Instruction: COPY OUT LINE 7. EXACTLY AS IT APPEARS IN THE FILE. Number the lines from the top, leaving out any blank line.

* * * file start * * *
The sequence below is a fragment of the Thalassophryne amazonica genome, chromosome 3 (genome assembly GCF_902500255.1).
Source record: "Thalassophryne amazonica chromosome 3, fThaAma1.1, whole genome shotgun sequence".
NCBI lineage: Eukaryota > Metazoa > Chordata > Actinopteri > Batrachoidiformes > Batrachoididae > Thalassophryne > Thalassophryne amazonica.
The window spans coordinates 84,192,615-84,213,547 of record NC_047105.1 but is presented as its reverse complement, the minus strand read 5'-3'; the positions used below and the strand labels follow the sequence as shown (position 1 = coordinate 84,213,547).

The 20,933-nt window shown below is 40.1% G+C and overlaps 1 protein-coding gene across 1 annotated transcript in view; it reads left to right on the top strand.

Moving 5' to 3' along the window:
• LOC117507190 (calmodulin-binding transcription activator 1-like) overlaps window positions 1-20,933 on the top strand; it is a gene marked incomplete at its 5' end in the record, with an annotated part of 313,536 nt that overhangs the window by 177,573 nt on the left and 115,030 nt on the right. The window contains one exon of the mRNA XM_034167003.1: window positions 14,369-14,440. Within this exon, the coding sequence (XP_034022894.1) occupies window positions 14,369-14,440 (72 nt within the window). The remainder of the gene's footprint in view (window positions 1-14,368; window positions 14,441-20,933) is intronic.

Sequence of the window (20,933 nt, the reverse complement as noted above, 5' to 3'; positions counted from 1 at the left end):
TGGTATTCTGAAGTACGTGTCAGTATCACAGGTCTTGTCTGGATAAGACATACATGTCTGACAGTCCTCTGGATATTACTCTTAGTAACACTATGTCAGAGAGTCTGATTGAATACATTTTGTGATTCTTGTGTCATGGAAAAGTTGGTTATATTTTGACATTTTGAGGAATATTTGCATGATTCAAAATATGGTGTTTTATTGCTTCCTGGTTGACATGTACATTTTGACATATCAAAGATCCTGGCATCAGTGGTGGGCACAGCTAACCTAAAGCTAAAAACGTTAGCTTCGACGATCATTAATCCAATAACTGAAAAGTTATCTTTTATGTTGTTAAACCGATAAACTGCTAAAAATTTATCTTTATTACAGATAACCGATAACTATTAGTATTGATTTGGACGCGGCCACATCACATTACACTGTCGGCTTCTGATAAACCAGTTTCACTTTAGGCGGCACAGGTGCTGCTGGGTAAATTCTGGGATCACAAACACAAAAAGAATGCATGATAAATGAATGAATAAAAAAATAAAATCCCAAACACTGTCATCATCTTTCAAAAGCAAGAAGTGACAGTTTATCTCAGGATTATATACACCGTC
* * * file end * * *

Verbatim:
• LOC117507190 (calmodulin-binding transcription activator 1-like) overlaps window positions 1-20,933 on the top strand; it is a gene marked incomplete at its 5' end in the record, with an annotated part of 313,536 nt that overhangs the window by 177,573 nt on the left and 115,030 nt on the right. The window contains one exon of the mRNA XM_034167003.1: window positions 14,369-14,440. Within this exon, the coding sequence (XP_034022894.1) occupies window positions 14,369-14,440 (72 nt within the window). The remainder of the gene's footprint in view (window positions 1-14,368; window positions 14,441-20,933) is intronic.